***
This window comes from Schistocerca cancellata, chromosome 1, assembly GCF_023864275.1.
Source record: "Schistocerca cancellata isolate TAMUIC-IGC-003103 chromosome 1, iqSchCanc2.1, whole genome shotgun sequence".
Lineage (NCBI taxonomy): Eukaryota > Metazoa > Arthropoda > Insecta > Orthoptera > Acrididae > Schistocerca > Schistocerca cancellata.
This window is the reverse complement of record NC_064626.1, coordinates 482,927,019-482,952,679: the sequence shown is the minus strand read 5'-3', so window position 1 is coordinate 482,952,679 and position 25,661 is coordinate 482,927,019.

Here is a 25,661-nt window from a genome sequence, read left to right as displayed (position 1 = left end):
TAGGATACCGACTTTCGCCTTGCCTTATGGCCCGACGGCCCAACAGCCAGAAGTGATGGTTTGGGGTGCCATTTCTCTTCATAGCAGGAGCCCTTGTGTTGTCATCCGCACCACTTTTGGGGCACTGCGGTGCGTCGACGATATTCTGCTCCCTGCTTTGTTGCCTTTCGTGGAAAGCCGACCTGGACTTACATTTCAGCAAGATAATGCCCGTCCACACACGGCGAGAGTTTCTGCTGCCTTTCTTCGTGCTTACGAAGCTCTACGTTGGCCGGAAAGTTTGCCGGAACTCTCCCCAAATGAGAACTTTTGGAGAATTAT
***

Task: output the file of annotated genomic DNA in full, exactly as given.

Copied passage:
This window comes from Schistocerca cancellata, chromosome 1, assembly GCF_023864275.1.
Source record: "Schistocerca cancellata isolate TAMUIC-IGC-003103 chromosome 1, iqSchCanc2.1, whole genome shotgun sequence".
Lineage (NCBI taxonomy): Eukaryota > Metazoa > Arthropoda > Insecta > Orthoptera > Acrididae > Schistocerca > Schistocerca cancellata.
This window is the reverse complement of record NC_064626.1, coordinates 482,927,019-482,952,679: the sequence shown is the minus strand read 5'-3', so window position 1 is coordinate 482,952,679 and position 25,661 is coordinate 482,927,019.

Here is a 25,661-nt window from a genome sequence, read left to right as displayed (position 1 = left end):
TAGGATACCGACTTTCGCCTTGCCTTATGGCCCGACGGCCCAACAGCCAGAAGTGATGGTTTGGGGTGCCATTTCTCTTCATAGCAGGAGCCCTTGTGTTGTCATCCGCACCACTTTTGGGGCACTGCGGTGCGTCGACGATATTCTGCTCCCTGCTTTGTTGCCTTTCGTGGAAAGCCGACCTGGACTTACATTTCAGCAAGATAATGCCCGTCCACACACGGCGAGAGTTTCTGCTGCCTTTCTTCGTGCTTACGAAGCTCTACGTTGGCCGGAAAGTTTGCCGGAACTCTCCCCAAATGAGAACTTTTGGAGAATTAT